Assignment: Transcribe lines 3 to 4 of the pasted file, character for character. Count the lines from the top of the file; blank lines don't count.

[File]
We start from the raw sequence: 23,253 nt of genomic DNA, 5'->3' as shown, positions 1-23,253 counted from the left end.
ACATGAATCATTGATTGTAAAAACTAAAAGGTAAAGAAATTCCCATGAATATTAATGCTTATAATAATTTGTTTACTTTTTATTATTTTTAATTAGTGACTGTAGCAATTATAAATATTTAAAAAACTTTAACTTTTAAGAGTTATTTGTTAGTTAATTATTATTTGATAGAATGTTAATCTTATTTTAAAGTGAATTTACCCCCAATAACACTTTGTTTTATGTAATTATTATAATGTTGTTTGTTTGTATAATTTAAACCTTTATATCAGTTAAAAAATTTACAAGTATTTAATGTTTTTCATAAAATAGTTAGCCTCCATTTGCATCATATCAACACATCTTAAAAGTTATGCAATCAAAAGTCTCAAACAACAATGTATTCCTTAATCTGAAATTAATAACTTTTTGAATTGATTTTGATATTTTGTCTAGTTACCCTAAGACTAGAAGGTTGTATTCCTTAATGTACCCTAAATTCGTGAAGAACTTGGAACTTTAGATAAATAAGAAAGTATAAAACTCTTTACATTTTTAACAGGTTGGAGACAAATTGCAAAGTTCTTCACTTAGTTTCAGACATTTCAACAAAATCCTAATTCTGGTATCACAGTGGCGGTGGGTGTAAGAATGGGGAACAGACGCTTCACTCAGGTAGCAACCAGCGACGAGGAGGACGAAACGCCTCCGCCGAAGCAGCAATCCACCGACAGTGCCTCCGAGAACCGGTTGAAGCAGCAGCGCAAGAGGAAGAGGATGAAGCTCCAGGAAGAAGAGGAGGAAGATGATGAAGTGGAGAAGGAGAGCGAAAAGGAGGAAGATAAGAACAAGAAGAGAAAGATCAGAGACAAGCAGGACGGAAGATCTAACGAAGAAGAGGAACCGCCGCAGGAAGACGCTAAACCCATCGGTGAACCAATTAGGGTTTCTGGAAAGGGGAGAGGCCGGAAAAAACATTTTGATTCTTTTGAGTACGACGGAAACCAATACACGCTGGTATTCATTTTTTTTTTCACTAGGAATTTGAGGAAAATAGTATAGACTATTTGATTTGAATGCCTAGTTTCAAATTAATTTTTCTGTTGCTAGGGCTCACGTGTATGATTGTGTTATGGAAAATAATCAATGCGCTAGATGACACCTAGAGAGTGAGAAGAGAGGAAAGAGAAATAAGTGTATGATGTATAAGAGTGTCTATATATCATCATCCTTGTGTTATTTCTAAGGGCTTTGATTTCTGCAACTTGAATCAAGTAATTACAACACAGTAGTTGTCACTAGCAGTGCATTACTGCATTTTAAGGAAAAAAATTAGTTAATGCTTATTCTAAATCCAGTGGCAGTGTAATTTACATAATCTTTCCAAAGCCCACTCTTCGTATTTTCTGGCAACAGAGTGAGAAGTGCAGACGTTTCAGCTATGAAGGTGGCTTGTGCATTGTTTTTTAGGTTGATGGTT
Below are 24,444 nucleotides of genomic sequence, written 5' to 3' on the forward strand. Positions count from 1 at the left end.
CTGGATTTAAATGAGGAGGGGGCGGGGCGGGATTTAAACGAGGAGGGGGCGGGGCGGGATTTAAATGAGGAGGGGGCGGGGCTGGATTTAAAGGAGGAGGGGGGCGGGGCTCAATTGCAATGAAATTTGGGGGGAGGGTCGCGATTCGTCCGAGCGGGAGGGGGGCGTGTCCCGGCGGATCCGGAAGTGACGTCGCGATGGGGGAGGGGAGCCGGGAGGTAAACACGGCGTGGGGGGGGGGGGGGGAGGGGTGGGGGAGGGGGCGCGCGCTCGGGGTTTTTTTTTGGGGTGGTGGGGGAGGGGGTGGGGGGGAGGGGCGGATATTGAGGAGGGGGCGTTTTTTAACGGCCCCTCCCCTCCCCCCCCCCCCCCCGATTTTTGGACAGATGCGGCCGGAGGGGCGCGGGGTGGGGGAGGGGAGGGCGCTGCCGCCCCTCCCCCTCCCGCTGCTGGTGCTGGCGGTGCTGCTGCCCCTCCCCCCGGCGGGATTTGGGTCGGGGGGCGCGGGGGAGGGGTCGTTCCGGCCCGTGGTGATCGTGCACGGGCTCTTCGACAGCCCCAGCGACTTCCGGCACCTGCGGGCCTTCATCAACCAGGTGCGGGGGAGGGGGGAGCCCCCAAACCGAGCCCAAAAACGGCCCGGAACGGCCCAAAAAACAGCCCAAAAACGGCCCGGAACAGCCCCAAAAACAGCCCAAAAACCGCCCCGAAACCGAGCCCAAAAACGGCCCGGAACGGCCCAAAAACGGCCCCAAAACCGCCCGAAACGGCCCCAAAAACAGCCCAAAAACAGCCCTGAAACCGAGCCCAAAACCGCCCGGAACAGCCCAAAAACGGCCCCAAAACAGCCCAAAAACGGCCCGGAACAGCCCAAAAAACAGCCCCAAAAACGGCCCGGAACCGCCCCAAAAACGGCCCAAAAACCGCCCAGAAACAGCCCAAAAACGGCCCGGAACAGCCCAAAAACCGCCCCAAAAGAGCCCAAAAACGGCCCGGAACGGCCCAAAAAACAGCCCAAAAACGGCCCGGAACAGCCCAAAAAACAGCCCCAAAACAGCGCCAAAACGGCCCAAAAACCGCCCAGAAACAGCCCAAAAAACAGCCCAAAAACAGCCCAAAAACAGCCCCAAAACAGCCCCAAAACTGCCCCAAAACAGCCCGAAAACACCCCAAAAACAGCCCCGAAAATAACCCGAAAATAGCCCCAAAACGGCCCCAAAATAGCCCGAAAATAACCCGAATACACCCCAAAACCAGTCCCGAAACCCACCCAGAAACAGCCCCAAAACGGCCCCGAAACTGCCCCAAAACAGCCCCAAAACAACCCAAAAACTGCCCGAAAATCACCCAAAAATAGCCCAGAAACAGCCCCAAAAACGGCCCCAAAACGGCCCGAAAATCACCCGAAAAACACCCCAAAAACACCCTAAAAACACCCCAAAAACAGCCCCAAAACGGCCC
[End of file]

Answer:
Below are 24,444 nucleotides of genomic sequence, written 5' to 3' on the forward strand. Positions count from 1 at the left end.
CTGGATTTAAATGAGGAGGGGGCGGGGCGGGATTTAAACGAGGAGGGGGCGGGGCGGGATTTAAATGAGGAGGGGGCGGGGCTGGATTTAAAGGAGGAGGGGGGCGGGGCTCAATTGCAATGAAATTTGGGGGGAGGGTCGCGATTCGTCCGAGCGGGAGGGGGGCGTGTCCCGGCGGATCCGGAAGTGACGTCGCGATGGGGGAGGGGAGCCGGGAGGTAAACACGGCGTGGGGGGGGGGGGGGGAGGGGTGGGGGAGGGGGCGCGCGCTCGGGGTTTTTTTTTGGGGTGGTGGGGGAGGGGGTGGGGGGGAGGGGCGGATATTGAGGAGGGGGCGTTTTTTAACGGCCCCTCCCCTCCCCCCCCCCCCCCCGATTTTTGGACAGATGCGGCCGGAGGGGCGCGGGGTGGGGGAGGGGAGGGCGCTGCCGCCCCTCCCCCTCCCGCTGCTGGTGCTGGCGGTGCTGCTGCCCCTCCCCCCGGCGGGATTTGGGTCGGGGGGCGCGGGGGAGGGGTCGTTCCGGCCCGTGGTGATCGTGCACGGGCTCTTCGACAGCCCCAGCGACTTCCGGCACCTGCGGGCCTTCATCAACCAGGTGCGGGGGAGGGGGGAGCCCCCAAACCGAGCCCAAAAACGGCCCGGAACGGCCCAAAAAACAGCCCAAAAACGGCCCGGAACAGCCCCAAAAACAGCCCAAAAACCGCCCCGAAACCGAGCCCAAAAACGGCCCGGAACGGCCCAAAAACGGCCCCAAAACCGCCCGAAACGGCCCCAAAAACAGCCCAAAAACAGCCCTGAAACCGAGCCCAAAACCGCCCGGAACAGCCCAAAAACGGCCCCAAAACAGCCCAAAAACGGCCCGGAACAGCCCAAAAAACAGCCCCAAAAACGGCCCGGAACCGCCCCAAAAACGGCCCAAAAACCGCCCAGAAACAGCCCAAAAACGGCCCGGAACAGCCCAAAAACCGCCCCAAAAGAGCCCAAAAACGGCCCGGAACGGCCCAAAAAACAGCCCAAAAACGGCCCGGAACAGCCCAAAAAACAGCCCCAAAACAGCGCCAAAACGGCCCAAAAACCGCCCAGAAACAGCCCAAAAAACAGCCCAAAAACAGCCCAAAAACAGCCCCAAAACAGCCCCAAAACTGCCCCAAAACAGCCCGAAAACACCCCAAAAACAGCCCCGAAAATAACCCGAAAATAGCCCCAAAACGGCCCCAAAATAGCCCGAAAATAACCCGAATACACCCCAAAACCAGTCCCGAAACCCACCCAGAAACAGCCCCAAAACGGCCCCGAAACTGCCCCAAAACAGCCCCAAAACAACCCAAAAACTGCCCGAAAATCACCCAAAAATAGCCCAGAAACAGCCCCAAAAACGGCCCCAAAACGGCCCGAAAATCACCCGAAAAACACCCCAAAAACACCCTAAAAACACCCCAAAAACAGCCCCAAAACGGCCC